Nicolás Maduro has so far been barring the international humanitarian aid from entering Venezuela on the Colombia borders. Guaidó acknowledges the need for the aid and he has set up 23 February as the day when the aid arrives, ordering the army to protect the supplies. This may eventually show where the loyalty of the armed forces is.
#NATO: Peace deal close in Afghanistan?
Washington might be close to the final peace agreement with Afghanistan which could lead to the end of the longest war in U.S. history, enabled by Trump´s willingness to withdraw U.S. military forces from the country.
Series of peace talks are underway between U.S. diplomats and representatives of fundamentalist Muslim movement Taliban, excluding the Afghan government. On 28 January Special Representative for Afghanistan Reconciliation Zalmay Khalilzad said that officials have agreed on the basic framework which could lead to a final peace agreement. Negotiators of Afghan government was also in the vicinity but the Taliban refuses to negotiate with them.
This framework consists of a guarantee that militants would prevent terrorist groups such as Al-Qaeda from using Afghan territory. This could lead to a full withdrawal of U.S. troops from Afghanistan in return for the Taliban´s lasting cease-fire and entering talks with the Afghan government. Yet Khalizad pointed out that this framework is just a primary draft, any potential agreement has to be flashed out into details and there is no timetable for withdrawal so far.
NATO Secretary General Jens Stoltenberg finds negotiations encouraging but considers discussions about the troops’ withdrawal premature. At first, the stability of the whole country needs to be ensured since Afghanistan is one of the poorest countries with a weak government. Respect for fundamental human rights could be threatened by the Taliban.
The second round of talks is planned on 28 February in Qatar. For this purpose, the Taliban created a 14-member negotiation team which includes five former Guantanamo Bay inmates and one high-profile militant prisoner.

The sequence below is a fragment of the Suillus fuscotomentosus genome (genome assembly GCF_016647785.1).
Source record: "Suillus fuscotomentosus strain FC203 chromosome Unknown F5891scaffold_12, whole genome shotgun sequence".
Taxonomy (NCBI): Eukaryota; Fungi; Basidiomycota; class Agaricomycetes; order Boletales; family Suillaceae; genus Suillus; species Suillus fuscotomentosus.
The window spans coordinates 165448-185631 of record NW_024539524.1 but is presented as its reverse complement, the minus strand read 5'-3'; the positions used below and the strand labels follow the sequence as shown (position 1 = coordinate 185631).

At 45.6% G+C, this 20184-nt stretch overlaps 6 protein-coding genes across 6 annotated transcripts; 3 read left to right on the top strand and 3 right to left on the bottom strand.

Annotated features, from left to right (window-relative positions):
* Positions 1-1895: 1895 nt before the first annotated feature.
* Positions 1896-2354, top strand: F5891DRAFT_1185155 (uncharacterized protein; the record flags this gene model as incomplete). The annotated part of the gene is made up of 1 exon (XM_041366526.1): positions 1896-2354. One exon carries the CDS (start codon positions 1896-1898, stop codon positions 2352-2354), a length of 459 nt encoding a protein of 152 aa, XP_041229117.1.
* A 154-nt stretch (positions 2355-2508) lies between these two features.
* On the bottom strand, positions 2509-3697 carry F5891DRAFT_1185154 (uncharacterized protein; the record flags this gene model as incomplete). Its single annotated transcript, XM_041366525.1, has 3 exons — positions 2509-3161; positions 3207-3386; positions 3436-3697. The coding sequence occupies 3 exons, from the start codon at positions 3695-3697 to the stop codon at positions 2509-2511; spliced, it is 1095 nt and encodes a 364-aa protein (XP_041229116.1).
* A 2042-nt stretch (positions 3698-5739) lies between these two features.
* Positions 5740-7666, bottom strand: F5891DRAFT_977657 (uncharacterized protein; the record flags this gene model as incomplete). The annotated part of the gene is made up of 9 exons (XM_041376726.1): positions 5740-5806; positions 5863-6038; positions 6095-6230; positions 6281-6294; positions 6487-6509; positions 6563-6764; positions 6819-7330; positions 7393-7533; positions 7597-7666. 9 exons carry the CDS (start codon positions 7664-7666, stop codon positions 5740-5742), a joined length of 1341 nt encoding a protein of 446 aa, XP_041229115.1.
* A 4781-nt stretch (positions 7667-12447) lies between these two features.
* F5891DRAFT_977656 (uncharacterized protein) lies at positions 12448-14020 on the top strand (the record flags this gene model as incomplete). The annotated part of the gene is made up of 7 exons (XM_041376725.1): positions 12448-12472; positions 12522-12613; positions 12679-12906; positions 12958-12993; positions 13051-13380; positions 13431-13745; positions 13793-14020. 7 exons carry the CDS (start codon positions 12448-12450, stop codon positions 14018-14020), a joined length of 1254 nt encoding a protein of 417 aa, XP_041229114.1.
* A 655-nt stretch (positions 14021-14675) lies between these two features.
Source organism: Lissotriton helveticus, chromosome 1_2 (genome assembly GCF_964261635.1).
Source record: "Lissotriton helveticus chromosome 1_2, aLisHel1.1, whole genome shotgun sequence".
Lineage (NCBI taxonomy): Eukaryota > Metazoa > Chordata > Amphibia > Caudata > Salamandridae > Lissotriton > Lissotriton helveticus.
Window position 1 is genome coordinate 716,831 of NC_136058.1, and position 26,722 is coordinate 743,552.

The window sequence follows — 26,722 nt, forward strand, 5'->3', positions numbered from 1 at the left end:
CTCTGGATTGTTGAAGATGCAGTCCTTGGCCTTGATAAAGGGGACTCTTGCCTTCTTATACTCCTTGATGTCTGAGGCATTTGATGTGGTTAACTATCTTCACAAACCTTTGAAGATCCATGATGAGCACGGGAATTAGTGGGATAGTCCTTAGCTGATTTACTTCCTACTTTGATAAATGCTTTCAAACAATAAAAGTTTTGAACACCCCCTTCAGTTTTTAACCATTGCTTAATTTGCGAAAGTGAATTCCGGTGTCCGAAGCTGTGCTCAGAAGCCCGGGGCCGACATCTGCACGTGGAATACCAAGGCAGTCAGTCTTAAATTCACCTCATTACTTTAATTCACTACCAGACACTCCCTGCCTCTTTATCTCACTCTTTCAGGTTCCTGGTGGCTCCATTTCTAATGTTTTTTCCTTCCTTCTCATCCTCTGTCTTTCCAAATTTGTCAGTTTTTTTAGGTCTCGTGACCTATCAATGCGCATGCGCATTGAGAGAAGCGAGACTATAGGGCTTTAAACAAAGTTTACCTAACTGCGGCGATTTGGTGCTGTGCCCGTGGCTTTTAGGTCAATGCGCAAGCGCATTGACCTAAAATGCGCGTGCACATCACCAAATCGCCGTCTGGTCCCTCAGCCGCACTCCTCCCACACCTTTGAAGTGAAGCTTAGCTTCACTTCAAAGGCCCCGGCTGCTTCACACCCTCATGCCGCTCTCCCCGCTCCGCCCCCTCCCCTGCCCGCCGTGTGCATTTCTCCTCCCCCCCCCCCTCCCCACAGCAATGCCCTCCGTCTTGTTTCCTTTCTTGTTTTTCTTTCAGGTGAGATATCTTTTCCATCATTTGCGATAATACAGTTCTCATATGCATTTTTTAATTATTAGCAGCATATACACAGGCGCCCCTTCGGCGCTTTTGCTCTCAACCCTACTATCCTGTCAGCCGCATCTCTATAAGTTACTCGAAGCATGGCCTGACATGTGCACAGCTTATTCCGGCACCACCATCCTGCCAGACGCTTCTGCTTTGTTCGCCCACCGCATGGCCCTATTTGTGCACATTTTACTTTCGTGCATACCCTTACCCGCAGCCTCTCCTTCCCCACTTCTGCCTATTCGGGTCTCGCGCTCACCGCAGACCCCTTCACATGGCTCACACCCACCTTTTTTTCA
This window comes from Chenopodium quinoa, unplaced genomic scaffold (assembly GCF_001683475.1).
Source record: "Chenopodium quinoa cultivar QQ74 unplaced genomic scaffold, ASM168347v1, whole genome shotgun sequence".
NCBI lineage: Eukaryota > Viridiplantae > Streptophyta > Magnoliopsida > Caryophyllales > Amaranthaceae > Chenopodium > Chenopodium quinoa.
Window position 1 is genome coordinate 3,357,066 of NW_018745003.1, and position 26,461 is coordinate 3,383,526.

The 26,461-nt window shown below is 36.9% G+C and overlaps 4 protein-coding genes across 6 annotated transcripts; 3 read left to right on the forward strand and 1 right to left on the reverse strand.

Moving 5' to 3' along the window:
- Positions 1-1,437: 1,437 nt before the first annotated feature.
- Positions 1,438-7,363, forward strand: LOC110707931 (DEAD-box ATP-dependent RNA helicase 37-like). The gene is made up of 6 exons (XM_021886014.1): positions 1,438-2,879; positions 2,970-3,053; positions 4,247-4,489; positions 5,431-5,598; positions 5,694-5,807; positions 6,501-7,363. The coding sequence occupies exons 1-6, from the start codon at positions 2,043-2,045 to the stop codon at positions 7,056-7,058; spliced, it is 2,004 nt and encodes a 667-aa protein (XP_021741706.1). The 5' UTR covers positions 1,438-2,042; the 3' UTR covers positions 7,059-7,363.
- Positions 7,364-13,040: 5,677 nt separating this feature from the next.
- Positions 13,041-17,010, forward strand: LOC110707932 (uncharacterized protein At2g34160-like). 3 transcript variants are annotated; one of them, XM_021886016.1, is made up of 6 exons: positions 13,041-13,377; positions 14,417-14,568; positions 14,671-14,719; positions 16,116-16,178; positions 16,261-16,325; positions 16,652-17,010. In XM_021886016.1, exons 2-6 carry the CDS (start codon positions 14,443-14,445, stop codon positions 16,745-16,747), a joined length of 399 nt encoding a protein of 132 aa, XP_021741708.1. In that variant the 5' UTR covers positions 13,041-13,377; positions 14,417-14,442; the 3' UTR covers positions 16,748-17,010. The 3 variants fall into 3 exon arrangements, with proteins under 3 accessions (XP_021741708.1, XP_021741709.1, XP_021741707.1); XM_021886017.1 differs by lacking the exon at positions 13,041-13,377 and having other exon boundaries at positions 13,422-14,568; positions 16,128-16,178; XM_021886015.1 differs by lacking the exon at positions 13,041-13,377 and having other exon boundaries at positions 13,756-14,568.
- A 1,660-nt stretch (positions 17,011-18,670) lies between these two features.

40th anniversary of the Iranian revolution
On 11 February, Iran is celebrating the 40th anniversary of the 1979 Iranian Revolution that toppled the Monarchy.
Hundred thousands of Iranians have taken the streets all around the Islamic Republic to celebrate the anniversary and the defeat of the U.S.-backed Islamic shah. Iranian State TV showed large crowds carrying Iranian flags while chanting “Death to Israel, Death to America, and Death to the al-Saud” trademark chants of the revolution.
In the past few days, Iranian activists in Europe protested against this anniversary of the Islamic Revolution, calling for the “death” of the Iranian Islamic system.
Iranian president Hassan Rouhani claimed in his speech that the revolution in 1979 saved the country from “tyranny, colonization, and dependence” adding that the country will continue to pursue its missile programme to defend the country from external threats.
Although the Islamic Republic complies with the 2015 nuclear deal, it is facing heavy sanctions from the Trump administration. White House officials are persuading allies around the world from maintaining ties with Iran.
Iranian media have also reported that on the occasion of the anniversary, Iran will pardon around 50,000 prisoners.
Image: Iranian Revolution Anniversary | Wikimedia Commons / Mohammad Akhlaghi (CC BY 4.0)
STRATPOL Memos is a project which on a bi-weekly basis provides a short overview of the most important selected moments of Euro-Atlantic security and related areas. Our goal is to provide brief and informative comments with short analysis putting news into a broader context.
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Authors: Jan Slánský, Daniel Kikič, Matyas Bajer and Jennifer Bergerova